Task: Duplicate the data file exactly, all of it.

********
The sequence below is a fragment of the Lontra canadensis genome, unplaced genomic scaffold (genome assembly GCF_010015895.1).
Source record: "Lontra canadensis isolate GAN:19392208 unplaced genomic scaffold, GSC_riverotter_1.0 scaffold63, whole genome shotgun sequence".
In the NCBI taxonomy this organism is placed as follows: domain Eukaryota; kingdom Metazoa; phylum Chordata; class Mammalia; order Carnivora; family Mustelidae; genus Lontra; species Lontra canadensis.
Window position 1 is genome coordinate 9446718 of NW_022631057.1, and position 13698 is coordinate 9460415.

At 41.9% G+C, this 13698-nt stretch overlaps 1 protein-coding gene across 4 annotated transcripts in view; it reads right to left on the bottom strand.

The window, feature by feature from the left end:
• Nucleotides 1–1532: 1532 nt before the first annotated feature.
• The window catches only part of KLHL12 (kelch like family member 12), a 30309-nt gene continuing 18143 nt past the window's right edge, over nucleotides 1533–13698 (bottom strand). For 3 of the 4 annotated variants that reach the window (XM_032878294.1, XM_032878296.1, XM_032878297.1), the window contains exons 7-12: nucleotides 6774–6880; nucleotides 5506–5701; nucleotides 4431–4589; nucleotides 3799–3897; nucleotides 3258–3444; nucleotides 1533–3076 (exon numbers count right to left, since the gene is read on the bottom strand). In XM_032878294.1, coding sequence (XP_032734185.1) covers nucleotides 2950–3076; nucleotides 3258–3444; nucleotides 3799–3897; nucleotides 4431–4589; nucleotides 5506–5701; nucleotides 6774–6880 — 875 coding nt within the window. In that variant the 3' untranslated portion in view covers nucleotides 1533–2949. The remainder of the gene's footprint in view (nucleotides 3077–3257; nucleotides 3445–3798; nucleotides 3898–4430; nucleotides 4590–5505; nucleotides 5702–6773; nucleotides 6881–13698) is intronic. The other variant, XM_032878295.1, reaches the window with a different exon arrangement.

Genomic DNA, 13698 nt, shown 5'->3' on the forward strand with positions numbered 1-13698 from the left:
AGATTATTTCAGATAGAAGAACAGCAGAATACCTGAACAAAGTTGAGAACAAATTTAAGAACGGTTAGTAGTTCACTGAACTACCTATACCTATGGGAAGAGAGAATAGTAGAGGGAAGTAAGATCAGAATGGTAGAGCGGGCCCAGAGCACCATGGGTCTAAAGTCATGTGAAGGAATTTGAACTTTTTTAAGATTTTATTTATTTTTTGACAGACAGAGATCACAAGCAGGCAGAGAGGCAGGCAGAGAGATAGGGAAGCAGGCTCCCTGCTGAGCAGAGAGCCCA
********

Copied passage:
The sequence below is a fragment of the Lontra canadensis genome, unplaced genomic scaffold (genome assembly GCF_010015895.1).
Source record: "Lontra canadensis isolate GAN:19392208 unplaced genomic scaffold, GSC_riverotter_1.0 scaffold63, whole genome shotgun sequence".
In the NCBI taxonomy this organism is placed as follows: domain Eukaryota; kingdom Metazoa; phylum Chordata; class Mammalia; order Carnivora; family Mustelidae; genus Lontra; species Lontra canadensis.
Window position 1 is genome coordinate 9446718 of NW_022631057.1, and position 13698 is coordinate 9460415.

At 41.9% G+C, this 13698-nt stretch overlaps 1 protein-coding gene across 4 annotated transcripts in view; it reads right to left on the bottom strand.

The window, feature by feature from the left end:
• Nucleotides 1–1532: 1532 nt before the first annotated feature.
• The window catches only part of KLHL12 (kelch like family member 12), a 30309-nt gene continuing 18143 nt past the window's right edge, over nucleotides 1533–13698 (bottom strand). For 3 of the 4 annotated variants that reach the window (XM_032878294.1, XM_032878296.1, XM_032878297.1), the window contains exons 7-12: nucleotides 6774–6880; nucleotides 5506–5701; nucleotides 4431–4589; nucleotides 3799–3897; nucleotides 3258–3444; nucleotides 1533–3076 (exon numbers count right to left, since the gene is read on the bottom strand). In XM_032878294.1, coding sequence (XP_032734185.1) covers nucleotides 2950–3076; nucleotides 3258–3444; nucleotides 3799–3897; nucleotides 4431–4589; nucleotides 5506–5701; nucleotides 6774–6880 — 875 coding nt within the window. In that variant the 3' untranslated portion in view covers nucleotides 1533–2949. The remainder of the gene's footprint in view (nucleotides 3077–3257; nucleotides 3445–3798; nucleotides 3898–4430; nucleotides 4590–5505; nucleotides 5702–6773; nucleotides 6881–13698) is intronic. The other variant, XM_032878295.1, reaches the window with a different exon arrangement.

Genomic DNA, 13698 nt, shown 5'->3' on the forward strand with positions numbered 1-13698 from the left:
AGATTATTTCAGATAGAAGAACAGCAGAATACCTGAACAAAGTTGAGAACAAATTTAAGAACGGTTAGTAGTTCACTGAACTACCTATACCTATGGGAAGAGAGAATAGTAGAGGGAAGTAAGATCAGAATGGTAGAGCGGGCCCAGAGCACCATGGGTCTAAAGTCATGTGAAGGAATTTGAACTTTTTTAAGATTTTATTTATTTTTTGACAGACAGAGATCACAAGCAGGCAGAGAGGCAGGCAGAGAGATAGGGAAGCAGGCTCCCTGCTGAGCAGAGAGCCCA